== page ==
Some examples of mindfulness exercises are meditation, yoga, moving meditation, journaling, and deep breathing. These various methods can improve your awareness of where you feel the fears in your body. They can help you explore the fearful thoughts and increase your ability to respond vs react to a fear or insecurity. When fear comes knocking, which it will, say “Hi” and let it know you want to understand what it is you’re so afraid of. You will continue to gain confidence in yourself by sharing your feelings and thoughts.
Nicole Burgess, LMFT – www.nicolecburgess.com
Communication is not always easy, and it can be especially tough to share your thoughts and feelings if you grew up in a home where your caregivers were not particularly comfortable sharing their own openly and honestly. Many individuals (myself included here) did not learn this growing up. For them, this means learning to communicate needs to be a conscious and deliberate effort not to just repeat what you’ve seen growing up.
Healthy communication of thoughts and feelings requires a practice in mindfulness to tune into your own thoughts and feelings before you can really become adept at sharing them.
Such mindful awareness allows you to become more familiar with your needs. The more you communicate these the greater likelihood at getting them met, but there is a certain level of courage required as your partner always has the right to say no.
Most humans are uncomfortable with the idea of risking such rejection. This fear of vulnerability can be greatly normalized though with the recognition that such fear is universal.
Allowing yourself to be vulnerable by sharing your thoughts and feelings is what creates deeper connection as it invites others to do the same.
This can require some patience and compassion with yourself and your partner. You may not get it perfectly right as you are beginning. Just as a child may stumble awkwardly a bit as he or she learns to walk, so too might you fumble. This is necessary. This is part of the learning process.
Be gentle with yourself and practice identifying your feelings first followed by simply stating ‘I’ statements such as “I feel ….when this happens” or “I feel …..when you say ….” The key is to keep a healthy perspective on your emotions.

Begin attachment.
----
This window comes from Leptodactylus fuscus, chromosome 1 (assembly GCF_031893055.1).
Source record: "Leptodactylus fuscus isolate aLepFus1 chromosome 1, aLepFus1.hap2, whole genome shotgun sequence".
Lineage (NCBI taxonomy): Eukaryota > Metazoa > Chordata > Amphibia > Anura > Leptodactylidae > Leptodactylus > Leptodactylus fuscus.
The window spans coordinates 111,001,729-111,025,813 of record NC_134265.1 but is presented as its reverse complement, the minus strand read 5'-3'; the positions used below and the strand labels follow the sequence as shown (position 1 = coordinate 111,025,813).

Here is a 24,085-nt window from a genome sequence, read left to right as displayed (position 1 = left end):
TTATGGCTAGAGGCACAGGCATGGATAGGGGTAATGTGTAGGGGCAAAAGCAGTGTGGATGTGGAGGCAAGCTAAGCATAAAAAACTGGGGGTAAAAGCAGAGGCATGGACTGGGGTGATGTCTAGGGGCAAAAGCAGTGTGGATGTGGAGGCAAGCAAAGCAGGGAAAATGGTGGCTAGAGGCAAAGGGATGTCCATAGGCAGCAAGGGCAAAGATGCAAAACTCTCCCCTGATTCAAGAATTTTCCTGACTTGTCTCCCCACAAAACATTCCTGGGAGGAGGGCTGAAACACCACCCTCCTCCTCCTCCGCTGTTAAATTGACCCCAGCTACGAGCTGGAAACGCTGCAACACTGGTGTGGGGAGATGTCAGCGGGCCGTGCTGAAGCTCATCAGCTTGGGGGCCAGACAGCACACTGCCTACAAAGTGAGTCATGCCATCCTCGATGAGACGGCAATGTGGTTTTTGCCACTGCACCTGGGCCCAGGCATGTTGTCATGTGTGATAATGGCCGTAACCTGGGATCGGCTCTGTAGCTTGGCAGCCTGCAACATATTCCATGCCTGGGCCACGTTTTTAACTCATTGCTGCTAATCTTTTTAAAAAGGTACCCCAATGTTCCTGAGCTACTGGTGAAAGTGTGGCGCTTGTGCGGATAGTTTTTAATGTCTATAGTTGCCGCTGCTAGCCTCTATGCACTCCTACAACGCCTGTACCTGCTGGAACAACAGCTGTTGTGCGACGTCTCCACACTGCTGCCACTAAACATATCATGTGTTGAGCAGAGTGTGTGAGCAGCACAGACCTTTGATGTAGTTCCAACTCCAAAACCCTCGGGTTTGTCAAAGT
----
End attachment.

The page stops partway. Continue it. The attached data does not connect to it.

Since emotions are neither good nor bad, right or wrong, you can let go of judgment around them.
Feelings exist as messengers for our needs, so acknowledge them and what they are trying to tell you.
Do not get caught up in feeling shame about your fear or fear about your pain. Just use them by asking ‘What am I feeling and what do I need?’ It is also important to remember there is a difference between having an emotion and acting on the emotion. Emotions don’t last forever, so it can often be helpful to wait at least 5 minutes if the emotion is strong before responding.
Emotions are also not facts, so although they can feel powerful in the moment, you do not have to agree on an emotion but rather accept your own and your partners.
Be willing to radically accept your emotions as they arise and you will become better at accepting others.
Having this type of supportive climate and culture around emotions in your relationship allows both individuals to be themselves without the need to mask or hide the unpleasant or the pleasant. It means accepting the whole picture and full range of feelings in order to know each other fully and more deeply. This level of intimacy can only strengthen your connection and deepen the bond.
Alanya (Lanie) Smith, MPS, ATR - www.integrativearttherapy.net
Women ask me all the time, “How do I express what I need from my man without being pushy or demanding?”
This has to do with making requests from your feminine energy. Being feminine has such a huge power attached to it, especially once you learn how to communicate from that place.
Everyone has the dynamics of both masculine and feminine energy inside of them – and we draw upon those each of those energies in different areas of our lives.
Masculine energy is all about doing, planning, thinking, and making decisions.
Feminine energy is receptive. It’s all about being, receiving, experiencing, and expressing.
In order to get your needs met while staying in your feminine energy, it’s all about the way you express those needs.
The basic template is: “I feel __________.”